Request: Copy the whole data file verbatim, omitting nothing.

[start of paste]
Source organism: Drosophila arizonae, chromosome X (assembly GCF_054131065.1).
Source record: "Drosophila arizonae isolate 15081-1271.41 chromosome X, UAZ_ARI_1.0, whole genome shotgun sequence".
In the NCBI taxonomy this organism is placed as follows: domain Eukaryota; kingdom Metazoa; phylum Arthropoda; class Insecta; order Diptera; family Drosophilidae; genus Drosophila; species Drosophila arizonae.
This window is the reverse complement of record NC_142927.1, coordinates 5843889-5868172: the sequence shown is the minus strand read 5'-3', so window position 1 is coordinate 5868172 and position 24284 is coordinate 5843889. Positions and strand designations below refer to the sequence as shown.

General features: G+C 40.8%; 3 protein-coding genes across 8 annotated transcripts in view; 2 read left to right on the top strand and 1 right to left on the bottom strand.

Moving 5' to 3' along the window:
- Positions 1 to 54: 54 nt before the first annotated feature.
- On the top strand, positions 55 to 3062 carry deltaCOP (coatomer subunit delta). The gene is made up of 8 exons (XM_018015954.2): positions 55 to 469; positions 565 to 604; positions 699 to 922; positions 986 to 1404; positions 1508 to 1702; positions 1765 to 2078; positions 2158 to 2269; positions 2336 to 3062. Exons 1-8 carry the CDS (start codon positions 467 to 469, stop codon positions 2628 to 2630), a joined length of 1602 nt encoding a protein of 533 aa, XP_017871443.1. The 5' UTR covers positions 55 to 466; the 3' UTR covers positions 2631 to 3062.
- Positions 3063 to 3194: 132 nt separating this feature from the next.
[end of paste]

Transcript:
Source organism: Drosophila arizonae, chromosome X (assembly GCF_054131065.1).
Source record: "Drosophila arizonae isolate 15081-1271.41 chromosome X, UAZ_ARI_1.0, whole genome shotgun sequence".
In the NCBI taxonomy this organism is placed as follows: domain Eukaryota; kingdom Metazoa; phylum Arthropoda; class Insecta; order Diptera; family Drosophilidae; genus Drosophila; species Drosophila arizonae.
This window is the reverse complement of record NC_142927.1, coordinates 5843889-5868172: the sequence shown is the minus strand read 5'-3', so window position 1 is coordinate 5868172 and position 24284 is coordinate 5843889. Positions and strand designations below refer to the sequence as shown.

General features: G+C 40.8%; 3 protein-coding genes across 8 annotated transcripts in view; 2 read left to right on the top strand and 1 right to left on the bottom strand.

Moving 5' to 3' along the window:
- Positions 1 to 54: 54 nt before the first annotated feature.
- On the top strand, positions 55 to 3062 carry deltaCOP (coatomer subunit delta). The gene is made up of 8 exons (XM_018015954.2): positions 55 to 469; positions 565 to 604; positions 699 to 922; positions 986 to 1404; positions 1508 to 1702; positions 1765 to 2078; positions 2158 to 2269; positions 2336 to 3062. Exons 1-8 carry the CDS (start codon positions 467 to 469, stop codon positions 2628 to 2630), a joined length of 1602 nt encoding a protein of 533 aa, XP_017871443.1. The 5' UTR covers positions 55 to 466; the 3' UTR covers positions 2631 to 3062.
- Positions 3063 to 3194: 132 nt separating this feature from the next.